Millennial Consumer Behavior with Mobile Technology

Colleen Twomey, Dina Vees, Ashley Boehmer, and Jessica Dimulas, California Polytechnic State University

Millennial consumers’ drive to purchase goods.  The study was conducted in Germany, Czech Republic,

Austria, and France, and will be executed in the US during the fall quarter of 2018 at Cal Poly. Specifically, knowledge will be gained to determine whether or not:

  • Millennials in the US and Europe will take the time to download Apps to experience interactivity
  • Millennials in the US and Europe prefer AR over QR codes
  • Millennials in the US and Europe prefer NFC over AR
  • Interactive packaging drives a purchase
  • There are differences in Millennial behavior between the US and Europe

Background: Now, more than ever, brands are vying to capture the attention of the largest population in the US, the Millennials. Millennials are people born between 1979 and 1994, and thanks to immigration, this demographic has surpassed the baby boomers in total population in 2010. It is well known that Millennials are closely tied to their mobile devices – checking them on average 41 times a day. They use social media heavily and enjoy new experiences.  However, the link between Millennial use of mobile technology and interacting with packaged goods (in this case a beverage) to a purchase has yet to be established.

A fictitious brand of energy drinks was created with different levels of interactivity on the shrink sleeve label, as research indicates that 70% of Millennials drink energy drinks, so this is a consumer item in which they are familiar. Consumers were shown cans that had different interactive technologies associated with them: no interactivity, a QR code (that linked to a website), an NFC chip (which linked to the same web site with a video), and Augmented Reality (that showed an animated experience of the energy drink). The subjects were asked a series of survey questions to collect data to determine if any of the interactions with the packaging and mobile device would drive them to purchase, and to gauge their preference with the interactive technology.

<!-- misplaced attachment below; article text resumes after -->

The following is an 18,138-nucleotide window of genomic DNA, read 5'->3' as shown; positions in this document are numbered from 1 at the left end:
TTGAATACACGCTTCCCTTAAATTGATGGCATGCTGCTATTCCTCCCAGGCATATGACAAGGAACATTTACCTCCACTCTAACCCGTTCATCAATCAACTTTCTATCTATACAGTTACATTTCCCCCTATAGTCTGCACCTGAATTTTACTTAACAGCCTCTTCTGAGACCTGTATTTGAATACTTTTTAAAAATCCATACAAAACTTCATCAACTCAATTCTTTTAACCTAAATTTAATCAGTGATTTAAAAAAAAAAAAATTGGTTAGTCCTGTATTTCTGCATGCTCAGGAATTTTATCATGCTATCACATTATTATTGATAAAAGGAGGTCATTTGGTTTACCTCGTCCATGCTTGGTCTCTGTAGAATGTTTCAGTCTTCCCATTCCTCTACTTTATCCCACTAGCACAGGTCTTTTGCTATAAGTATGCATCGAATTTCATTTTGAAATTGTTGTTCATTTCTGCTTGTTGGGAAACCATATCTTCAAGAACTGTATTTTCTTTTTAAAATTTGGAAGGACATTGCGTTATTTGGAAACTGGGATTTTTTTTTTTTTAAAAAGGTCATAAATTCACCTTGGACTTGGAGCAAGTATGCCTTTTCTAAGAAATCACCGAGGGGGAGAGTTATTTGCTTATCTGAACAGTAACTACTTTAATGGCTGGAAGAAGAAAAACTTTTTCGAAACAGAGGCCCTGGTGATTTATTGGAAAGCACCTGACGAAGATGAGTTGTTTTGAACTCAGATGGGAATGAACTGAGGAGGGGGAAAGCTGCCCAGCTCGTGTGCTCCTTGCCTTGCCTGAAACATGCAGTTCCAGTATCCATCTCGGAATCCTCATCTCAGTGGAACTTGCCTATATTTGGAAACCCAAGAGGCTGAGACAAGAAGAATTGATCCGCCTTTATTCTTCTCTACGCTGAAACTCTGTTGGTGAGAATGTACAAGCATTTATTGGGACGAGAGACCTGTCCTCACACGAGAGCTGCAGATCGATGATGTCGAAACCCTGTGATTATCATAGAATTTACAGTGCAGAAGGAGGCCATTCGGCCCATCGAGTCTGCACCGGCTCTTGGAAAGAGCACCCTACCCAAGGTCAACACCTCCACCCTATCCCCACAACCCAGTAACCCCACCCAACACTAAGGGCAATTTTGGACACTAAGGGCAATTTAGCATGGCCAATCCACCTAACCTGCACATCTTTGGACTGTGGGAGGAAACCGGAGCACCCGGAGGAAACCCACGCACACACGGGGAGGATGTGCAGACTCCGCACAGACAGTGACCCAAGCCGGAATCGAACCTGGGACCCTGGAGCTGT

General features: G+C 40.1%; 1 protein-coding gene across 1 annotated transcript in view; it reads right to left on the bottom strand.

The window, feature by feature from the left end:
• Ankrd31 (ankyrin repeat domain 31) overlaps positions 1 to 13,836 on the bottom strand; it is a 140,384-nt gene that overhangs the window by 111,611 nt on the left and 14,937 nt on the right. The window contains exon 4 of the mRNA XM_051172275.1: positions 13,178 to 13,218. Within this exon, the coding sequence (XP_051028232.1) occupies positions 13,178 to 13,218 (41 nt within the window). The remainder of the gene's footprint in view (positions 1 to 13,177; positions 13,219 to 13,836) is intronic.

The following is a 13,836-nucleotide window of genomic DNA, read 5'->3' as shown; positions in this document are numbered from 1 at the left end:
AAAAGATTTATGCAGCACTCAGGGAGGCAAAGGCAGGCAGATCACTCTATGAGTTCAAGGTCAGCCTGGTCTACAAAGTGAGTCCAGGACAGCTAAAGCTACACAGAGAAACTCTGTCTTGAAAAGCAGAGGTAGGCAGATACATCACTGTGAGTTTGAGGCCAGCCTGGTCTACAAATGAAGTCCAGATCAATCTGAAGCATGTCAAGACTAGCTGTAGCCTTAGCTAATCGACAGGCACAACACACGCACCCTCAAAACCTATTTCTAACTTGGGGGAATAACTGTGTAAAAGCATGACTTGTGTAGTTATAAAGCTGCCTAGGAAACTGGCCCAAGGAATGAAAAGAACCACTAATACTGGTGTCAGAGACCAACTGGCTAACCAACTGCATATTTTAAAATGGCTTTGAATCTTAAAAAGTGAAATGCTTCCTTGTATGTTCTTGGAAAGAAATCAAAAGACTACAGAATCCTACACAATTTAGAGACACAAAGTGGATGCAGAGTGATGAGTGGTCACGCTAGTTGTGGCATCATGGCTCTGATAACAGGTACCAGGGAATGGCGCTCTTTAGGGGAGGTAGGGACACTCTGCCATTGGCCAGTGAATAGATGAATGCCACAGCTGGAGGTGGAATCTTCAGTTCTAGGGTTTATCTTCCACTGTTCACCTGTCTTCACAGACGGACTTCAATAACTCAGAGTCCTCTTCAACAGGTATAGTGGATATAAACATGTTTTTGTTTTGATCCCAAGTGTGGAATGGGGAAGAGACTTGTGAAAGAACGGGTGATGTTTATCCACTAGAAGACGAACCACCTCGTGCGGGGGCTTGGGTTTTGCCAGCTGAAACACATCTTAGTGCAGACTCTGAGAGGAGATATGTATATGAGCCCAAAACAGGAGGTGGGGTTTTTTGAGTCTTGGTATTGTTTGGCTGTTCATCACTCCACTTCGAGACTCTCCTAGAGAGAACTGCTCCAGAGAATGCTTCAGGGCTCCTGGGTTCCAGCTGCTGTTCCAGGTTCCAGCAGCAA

The results of this study will have bearing on Consumer Goods Companies’ focus on interactive packaging and the relevancy to drive consumers, specifically Millennials, to a purchase.

Colleen Twomey serves as an Associate Professor of Graphic Communication in the College of Liberal Arts at the California Polytechnic State University in San Luis Obispo, California.  Colleen teaches consumer packaging, strategy, and marketing classes related to packaging and other print output industries.  Colleen had over 20 years of packaging industry experience specializing in print and plate technologies and prepress prior to joining Cal Poly.  Colleen is a frequent speaker at industry associations such as FTA (Flexographic Technical Association), TAPPI (Technical Association for the Pulp and Paper Industries), and FPPA (Flexographic Prepress Association).  She has published research on printed electronics in flexography and tactile packaging and perceived value. She’s delighted to be here today.